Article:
• Switch between dark & light mode, change when specific media queries or parent selectors are matched (e.g. high contrast mode)
  • Highlighting inline code with an inline code marker and then using that code marker to get highlighted inline code like const answer = 42.

Amongst all of this goodness, the feature that I like best is that you can use any VSCode extension that make changes to the syntax highlighting. To have nice CSS-in-JavaScript syntax highlighting in VSCode, i use an extension called vscode-styled-components.

To set this up on this site I added that extension to my Gatsby project and then configured gatsby-remark-vscode to use it. I had to install it directly from GitHub because it’s not published as an NPM package. I’ve also added slack-theme for both light and dark mode themes using the same mechanism and configured them accordingly.

My current options for gatsby-remark-vscode in gatsby-config.js look like this:

theme: {
  default: 'Slack Theme Ochin',
  parentSelector: {
    'html[data-mode=dark]': 'Slack Theme Dark Mode',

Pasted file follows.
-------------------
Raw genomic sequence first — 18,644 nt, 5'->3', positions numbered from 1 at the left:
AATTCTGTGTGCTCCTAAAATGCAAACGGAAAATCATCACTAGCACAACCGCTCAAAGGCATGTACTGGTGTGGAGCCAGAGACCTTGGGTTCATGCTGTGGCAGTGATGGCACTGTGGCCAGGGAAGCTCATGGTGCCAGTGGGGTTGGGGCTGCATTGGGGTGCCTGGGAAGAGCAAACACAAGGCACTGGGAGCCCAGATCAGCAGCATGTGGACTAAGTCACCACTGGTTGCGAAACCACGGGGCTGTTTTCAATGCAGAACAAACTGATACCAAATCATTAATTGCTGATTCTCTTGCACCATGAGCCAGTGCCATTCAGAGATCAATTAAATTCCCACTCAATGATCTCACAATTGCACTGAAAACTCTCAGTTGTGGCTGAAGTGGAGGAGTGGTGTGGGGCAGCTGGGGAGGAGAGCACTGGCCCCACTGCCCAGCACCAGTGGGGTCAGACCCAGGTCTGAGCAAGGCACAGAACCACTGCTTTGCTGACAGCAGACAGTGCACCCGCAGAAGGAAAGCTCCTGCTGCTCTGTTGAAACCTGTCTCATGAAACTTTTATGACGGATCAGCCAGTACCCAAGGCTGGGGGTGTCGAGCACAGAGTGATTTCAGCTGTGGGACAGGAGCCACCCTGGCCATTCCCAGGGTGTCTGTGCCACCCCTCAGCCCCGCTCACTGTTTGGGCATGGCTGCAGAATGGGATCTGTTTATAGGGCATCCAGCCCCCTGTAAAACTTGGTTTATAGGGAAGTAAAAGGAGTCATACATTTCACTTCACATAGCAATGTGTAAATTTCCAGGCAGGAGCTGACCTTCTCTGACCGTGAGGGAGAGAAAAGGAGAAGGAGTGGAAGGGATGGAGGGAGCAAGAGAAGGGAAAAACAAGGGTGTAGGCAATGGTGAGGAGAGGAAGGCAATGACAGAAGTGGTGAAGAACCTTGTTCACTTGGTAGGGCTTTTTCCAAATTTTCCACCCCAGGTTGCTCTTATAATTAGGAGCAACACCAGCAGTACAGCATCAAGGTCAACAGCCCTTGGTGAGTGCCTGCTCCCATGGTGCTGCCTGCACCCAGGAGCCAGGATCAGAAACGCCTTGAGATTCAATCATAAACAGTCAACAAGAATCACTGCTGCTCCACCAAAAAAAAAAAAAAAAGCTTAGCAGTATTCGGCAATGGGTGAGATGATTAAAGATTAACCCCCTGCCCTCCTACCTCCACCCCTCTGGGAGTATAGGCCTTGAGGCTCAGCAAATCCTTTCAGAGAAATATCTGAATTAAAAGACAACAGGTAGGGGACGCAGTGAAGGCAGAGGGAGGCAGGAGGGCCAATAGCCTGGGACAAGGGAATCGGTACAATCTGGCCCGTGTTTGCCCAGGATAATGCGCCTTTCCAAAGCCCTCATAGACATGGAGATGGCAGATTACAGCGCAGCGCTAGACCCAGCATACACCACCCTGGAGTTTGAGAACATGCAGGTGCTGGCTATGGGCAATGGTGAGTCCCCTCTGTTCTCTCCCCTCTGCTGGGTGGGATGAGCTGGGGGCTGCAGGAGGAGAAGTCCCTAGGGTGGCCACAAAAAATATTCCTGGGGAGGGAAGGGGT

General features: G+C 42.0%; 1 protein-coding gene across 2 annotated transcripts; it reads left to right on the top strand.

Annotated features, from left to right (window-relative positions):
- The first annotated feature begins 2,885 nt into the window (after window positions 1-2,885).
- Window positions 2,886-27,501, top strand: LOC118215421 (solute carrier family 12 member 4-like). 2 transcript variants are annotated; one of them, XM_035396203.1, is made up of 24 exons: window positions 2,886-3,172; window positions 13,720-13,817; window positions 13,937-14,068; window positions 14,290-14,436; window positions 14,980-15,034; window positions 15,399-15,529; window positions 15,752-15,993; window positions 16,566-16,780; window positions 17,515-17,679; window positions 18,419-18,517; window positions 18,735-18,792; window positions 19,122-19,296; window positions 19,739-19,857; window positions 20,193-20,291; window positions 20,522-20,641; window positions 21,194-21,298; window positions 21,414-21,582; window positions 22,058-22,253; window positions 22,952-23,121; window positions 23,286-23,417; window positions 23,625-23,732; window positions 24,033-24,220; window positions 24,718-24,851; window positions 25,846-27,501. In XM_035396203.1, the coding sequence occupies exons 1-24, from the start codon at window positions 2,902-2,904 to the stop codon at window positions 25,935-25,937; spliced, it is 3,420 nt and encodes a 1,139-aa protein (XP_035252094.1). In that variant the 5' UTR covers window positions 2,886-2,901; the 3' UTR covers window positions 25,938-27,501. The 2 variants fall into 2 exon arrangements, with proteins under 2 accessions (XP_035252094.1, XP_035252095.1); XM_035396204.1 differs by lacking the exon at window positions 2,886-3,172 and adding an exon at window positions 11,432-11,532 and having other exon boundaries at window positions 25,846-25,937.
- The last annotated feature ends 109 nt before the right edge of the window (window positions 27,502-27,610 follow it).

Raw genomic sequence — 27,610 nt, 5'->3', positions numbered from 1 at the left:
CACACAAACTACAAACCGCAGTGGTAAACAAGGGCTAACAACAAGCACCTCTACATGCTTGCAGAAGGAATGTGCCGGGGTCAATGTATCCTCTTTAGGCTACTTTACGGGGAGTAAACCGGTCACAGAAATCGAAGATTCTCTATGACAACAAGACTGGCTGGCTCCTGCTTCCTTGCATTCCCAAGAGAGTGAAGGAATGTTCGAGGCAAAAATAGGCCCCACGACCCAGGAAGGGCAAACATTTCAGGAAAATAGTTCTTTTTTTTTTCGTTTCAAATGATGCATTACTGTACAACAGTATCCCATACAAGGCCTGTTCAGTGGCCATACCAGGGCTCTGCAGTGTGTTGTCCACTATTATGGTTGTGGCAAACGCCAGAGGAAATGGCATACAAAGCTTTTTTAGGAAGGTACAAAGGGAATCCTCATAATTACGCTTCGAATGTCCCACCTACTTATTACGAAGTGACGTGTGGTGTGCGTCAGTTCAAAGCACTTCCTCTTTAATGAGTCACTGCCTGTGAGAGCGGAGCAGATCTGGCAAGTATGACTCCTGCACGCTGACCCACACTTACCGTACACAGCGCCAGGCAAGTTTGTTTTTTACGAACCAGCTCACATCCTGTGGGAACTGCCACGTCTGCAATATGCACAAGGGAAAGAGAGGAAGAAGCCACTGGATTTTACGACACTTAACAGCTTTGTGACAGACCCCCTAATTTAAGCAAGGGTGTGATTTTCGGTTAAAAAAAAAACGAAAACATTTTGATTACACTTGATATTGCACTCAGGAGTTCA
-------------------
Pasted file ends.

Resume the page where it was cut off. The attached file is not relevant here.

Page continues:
inlineCode: {
  marker: '»',
extensions: ['slack-theme', 'vscode-styled-components']

With this configuration and a little extra styling, the source code from the screenshot in the chapter above looks like this:

/** @jsx jsx */
import { css, jsx } from '@emotion/core';
import { BREAKS } from '../settings';

export const Button = ({ ...props }) => (
      background: var(--color-primary-light);
      [data-mode='dark'] & {
        background: var(--color-primary-dark);
      padding: 2px 4px;
      @media (min-width: ${BREAKS.TABLET_PORTRAIT}px) {
        padding: 4px 9px;

As you can see, this is much more consistent and readable.